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OAuth & OpenID Security Vulnerability - 03MAY14

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What It Is

 

A serious security flaw has been discovered in the popular open-source authorization and authentication services, OAuth 2.0 and OpenID. The vulnerability allows an attacker to use a covert redirect technique within the login system that could compromise sensitive user data or redirect the user to unsafe sites.  Because of the way the authentication and authorization is implemented, it must be fixed by individual affected vendors providing the service.  There is, therefore, no single blanket fix or update. 

 

OAuth allows a user to grant access to their login credentials and private data on one site (the Provider) in order to access another site (the Requester).  OpenID uses a single user identity to sign into many sites.  This Single Sign-On capability, while providing ease-of-use, also poses a significant security issue if a vulnerability is found.

 

 

 

Why You Care

 

Many popular websites including Google, Facebook, Microsoft, LinkedIn, and PayPal use OAuth 2.0 or OpenID modules to perform Single Sign-On credentialling.  LinkedIn and PayPal claims to have mitigated this vulnerability from their sites by using “White Listing” techniques in the 3rd party apps they authorize.  Stolen user data can include email addresses, birth dates, contact lists, credit, payment methods, and banking data, and login credentials. 

 

The covert redirect exploit allows an attacker to insert themselves in the credential process and pose as the legitimate Requester.  The vulnerability masquerades as a legitimate login pop-up requesting access.  This classic man-in-the-middle attack technique inserts itself between the user and a legitimate site – posing as that site.  If the user accepts the attacker’s request via pop-up, just as happens with legitimate requests, the attacker gains access to user credentials and sensitive data or can redirect users to unsafe sites – opening up the user to further compromise.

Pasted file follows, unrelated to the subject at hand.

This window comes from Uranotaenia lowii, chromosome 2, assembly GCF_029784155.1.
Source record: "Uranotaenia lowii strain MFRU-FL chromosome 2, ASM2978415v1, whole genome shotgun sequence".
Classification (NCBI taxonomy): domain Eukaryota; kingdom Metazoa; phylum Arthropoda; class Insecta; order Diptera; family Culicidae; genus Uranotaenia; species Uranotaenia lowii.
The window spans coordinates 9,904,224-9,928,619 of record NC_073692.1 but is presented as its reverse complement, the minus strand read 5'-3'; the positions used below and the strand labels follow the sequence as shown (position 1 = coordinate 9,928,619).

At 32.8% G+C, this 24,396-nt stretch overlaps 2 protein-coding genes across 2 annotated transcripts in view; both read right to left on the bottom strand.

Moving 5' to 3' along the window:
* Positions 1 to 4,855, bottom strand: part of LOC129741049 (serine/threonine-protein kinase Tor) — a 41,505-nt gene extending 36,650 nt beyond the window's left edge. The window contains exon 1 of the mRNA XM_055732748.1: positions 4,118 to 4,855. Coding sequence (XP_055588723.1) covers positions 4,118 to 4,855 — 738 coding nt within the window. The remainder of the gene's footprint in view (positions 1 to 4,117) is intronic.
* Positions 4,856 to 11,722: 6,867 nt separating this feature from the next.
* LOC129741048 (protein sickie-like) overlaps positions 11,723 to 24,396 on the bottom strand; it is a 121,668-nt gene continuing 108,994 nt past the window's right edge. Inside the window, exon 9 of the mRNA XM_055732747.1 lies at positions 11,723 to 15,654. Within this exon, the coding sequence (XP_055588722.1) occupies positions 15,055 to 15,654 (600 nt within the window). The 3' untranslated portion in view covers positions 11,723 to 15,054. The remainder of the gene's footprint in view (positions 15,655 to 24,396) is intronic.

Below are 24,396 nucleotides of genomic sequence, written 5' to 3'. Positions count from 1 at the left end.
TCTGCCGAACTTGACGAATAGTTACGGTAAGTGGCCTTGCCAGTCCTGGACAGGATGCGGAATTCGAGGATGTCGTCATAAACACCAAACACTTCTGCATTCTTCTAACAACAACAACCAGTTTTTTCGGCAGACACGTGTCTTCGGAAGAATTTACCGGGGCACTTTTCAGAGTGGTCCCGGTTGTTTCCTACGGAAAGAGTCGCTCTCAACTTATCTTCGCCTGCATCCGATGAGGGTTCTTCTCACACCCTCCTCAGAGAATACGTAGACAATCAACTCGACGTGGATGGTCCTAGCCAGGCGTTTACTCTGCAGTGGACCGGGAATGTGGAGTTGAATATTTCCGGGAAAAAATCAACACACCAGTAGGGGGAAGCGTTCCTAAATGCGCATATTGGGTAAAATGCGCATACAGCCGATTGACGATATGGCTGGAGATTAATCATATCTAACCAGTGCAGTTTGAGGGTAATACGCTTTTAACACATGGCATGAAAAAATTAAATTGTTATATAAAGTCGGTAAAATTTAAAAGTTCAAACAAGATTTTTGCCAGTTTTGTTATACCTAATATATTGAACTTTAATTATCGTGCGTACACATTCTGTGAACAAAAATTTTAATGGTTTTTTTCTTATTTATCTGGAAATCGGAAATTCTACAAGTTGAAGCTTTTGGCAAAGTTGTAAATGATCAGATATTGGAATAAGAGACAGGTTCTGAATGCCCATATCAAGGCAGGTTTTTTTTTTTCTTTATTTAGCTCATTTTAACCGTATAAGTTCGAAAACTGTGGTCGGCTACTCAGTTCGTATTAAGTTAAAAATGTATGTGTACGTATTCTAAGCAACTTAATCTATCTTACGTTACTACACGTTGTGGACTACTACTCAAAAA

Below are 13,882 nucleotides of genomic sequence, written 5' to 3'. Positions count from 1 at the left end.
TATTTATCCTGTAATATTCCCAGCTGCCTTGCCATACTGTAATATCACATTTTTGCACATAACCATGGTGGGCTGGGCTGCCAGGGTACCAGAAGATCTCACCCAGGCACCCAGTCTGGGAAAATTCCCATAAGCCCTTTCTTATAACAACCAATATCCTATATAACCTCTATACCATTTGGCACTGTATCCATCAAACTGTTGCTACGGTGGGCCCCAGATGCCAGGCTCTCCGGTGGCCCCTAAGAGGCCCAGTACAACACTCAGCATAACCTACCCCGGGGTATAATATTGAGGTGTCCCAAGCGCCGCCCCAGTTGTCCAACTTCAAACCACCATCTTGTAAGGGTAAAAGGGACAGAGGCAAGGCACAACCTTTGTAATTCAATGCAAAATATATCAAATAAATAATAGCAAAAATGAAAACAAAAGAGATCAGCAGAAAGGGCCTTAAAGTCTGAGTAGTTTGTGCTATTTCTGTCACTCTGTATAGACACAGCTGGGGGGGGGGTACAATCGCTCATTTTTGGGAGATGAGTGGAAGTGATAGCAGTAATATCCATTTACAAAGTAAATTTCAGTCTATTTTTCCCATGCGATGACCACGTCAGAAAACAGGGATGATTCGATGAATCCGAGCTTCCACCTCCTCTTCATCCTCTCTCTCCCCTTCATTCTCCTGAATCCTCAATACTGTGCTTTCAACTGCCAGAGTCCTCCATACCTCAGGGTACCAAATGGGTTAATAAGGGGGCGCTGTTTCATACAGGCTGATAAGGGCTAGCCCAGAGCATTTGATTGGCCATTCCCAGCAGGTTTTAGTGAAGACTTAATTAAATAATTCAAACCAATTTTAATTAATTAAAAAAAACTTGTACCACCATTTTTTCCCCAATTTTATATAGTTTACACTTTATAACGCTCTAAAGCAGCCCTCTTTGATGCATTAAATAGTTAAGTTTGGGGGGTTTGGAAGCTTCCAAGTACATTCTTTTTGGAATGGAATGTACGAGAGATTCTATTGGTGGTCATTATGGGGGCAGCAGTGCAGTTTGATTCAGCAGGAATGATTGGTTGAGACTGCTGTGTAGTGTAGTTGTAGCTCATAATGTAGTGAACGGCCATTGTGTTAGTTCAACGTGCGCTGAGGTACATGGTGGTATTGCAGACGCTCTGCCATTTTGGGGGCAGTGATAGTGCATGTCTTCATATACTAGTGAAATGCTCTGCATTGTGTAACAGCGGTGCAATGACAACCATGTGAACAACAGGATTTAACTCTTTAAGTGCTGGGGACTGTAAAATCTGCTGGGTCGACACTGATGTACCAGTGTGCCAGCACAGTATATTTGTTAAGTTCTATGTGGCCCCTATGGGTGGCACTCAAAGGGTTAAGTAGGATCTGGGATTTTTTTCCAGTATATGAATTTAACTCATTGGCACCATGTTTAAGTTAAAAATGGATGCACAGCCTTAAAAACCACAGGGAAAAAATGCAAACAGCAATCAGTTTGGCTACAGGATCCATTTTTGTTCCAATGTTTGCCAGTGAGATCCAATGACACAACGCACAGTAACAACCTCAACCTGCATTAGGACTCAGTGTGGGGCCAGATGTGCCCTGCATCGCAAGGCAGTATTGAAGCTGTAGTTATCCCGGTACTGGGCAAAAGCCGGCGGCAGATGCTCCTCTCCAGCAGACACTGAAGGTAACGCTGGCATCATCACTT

Vendors providing authorization and authentication services (Providers) lack both agreement and incentive on fixing the security flaw, further complicating the issue.  Requestor companies believe the flaw is the responsibility of the Providers while Providers do not believe the flaw is their issue.  This disagreement mostly comes down to the cost of fixing the flaw.

 

Users are cautioned to not accept any pop-up window redirects on popular sites such as Google, Facebook, Yahoo, and PayPal unless they are selecting to utilize one site’s credentials (like Facebook) to login to another site (such as Instagram) at the moment the pop-up appears.  In other words, if you did not initiate the credential request personally at the moment, do not agree to it.

 

 

 

What You Can Do About It

 

Users need to be aware of this security issue at both home and work as it provides a vector for stealing not just credentials and user data, but money (especially on websites such as PayPal).  Users who wish to avoid any potential loss of data should exercise extreme caution when choosing whether or not to click pop-up requests for login authorization.  If the user is not performing the act of specifically using credentials from one site to login to another, the pop-up should be exited without clicking accept.  Closing the tab immediately should prevent most redirection attacks.

 

 

 

As always, if you require assistance – contact your Maverick security concierge.